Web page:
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  1. #1

    Thread Starter
    Former Admin/Moderator MartinLiss's Avatar
    Join Date
    Sep 1999
    San Jose, CA

    Classic VB - What Are #, $, etc.?

    The symbols are "shortcuts" for several of the Visual Basic data types. # is the shortcut for Double, so

    VB Code:
    1. Dim MyVar#
    is the same as
    VB Code:
    1. Dim MyVar As Double

    ! = Single
    & = Long
    @ =Currency
    % = Integer
    $ = String

    Note: Using the shortcuts is not recommended since they take away from the readability and self-documenting features of Visual Basic.
    Last edited by si_the_geek; Nov 27th, 2005 at 04:38 PM.

  2. #2
    Join Date
    Jan 2005

    Re: Classic VB - What Are #, $, etc.?

    In addition, the type symbols can be used to differentiate between functions of the same name but different return types. For example, the VB runtime function Trim(), which removes whitespace from the left and right of a string, returns a Variant containing a String, but the function Trim$() returns a String directly. Since you should always try not to use Variants, as they are large and slow, using the Trim$() function will be more efficient than Trim() as there is no need to convert to and from the Variant type.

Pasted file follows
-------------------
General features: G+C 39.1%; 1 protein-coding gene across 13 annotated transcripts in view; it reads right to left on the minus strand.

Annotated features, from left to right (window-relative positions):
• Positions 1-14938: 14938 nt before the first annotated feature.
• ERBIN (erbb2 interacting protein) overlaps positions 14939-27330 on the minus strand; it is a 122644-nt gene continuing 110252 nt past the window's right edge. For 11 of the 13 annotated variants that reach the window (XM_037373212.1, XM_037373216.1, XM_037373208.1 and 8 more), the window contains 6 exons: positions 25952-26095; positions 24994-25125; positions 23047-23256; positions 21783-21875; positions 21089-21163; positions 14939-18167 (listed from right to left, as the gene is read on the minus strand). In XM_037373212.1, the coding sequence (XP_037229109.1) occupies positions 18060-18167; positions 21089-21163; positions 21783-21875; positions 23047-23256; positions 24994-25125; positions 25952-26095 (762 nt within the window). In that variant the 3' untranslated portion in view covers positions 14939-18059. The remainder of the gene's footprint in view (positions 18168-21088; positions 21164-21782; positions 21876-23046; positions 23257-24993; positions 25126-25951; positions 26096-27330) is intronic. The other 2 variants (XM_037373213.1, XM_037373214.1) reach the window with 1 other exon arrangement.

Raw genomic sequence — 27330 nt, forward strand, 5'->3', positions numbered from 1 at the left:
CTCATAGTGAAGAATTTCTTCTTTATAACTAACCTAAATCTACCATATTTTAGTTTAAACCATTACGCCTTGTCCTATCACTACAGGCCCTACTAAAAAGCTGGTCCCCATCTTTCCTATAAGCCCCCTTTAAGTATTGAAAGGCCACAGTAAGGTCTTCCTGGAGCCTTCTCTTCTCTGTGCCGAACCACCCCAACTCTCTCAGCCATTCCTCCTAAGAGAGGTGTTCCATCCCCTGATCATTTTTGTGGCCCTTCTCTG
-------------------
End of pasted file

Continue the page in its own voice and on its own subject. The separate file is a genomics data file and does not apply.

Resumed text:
Other similar functions are Left()/Left$(), Right()/Right$(), Mid()/Mid$(), and many other string functions.

    Note that you cannot create two functions with the same name but different types, even though there are examples of it in the VB runtime library.
    Last edited by si_the_geek; Nov 27th, 2005 at 04:38 PM.

  3. #3
    PowerPoster RhinoBull's Avatar
    Join Date
    Mar 2004
    New Amsterdam

    Re: Classic VB - What Are #, $, etc.?

    In addition for those that wonder how to identify via code variable's type (especially those that were declared with type shortcuts) here is a sample:
    VB Code:
    1. Private Sub Command1_Click()
    2. Dim var1%, var2&, var3#, var4!, var5@, var6$
    4.     Debug.Print "var1: " & TypeName(var1)
    5.     Debug.Print "var2: " & TypeName(var2)
    6.     Debug.Print "var3: " & TypeName(var3)
    7.     Debug.Print "var4: " & TypeName(var4)
    8.     Debug.Print "var5: " & TypeName(var5)
    9.     Debug.Print "var6: " & TypeName(var6)
    11. End Sub
    Last edited by si_the_geek; Nov 27th, 2005 at 04:38 PM.

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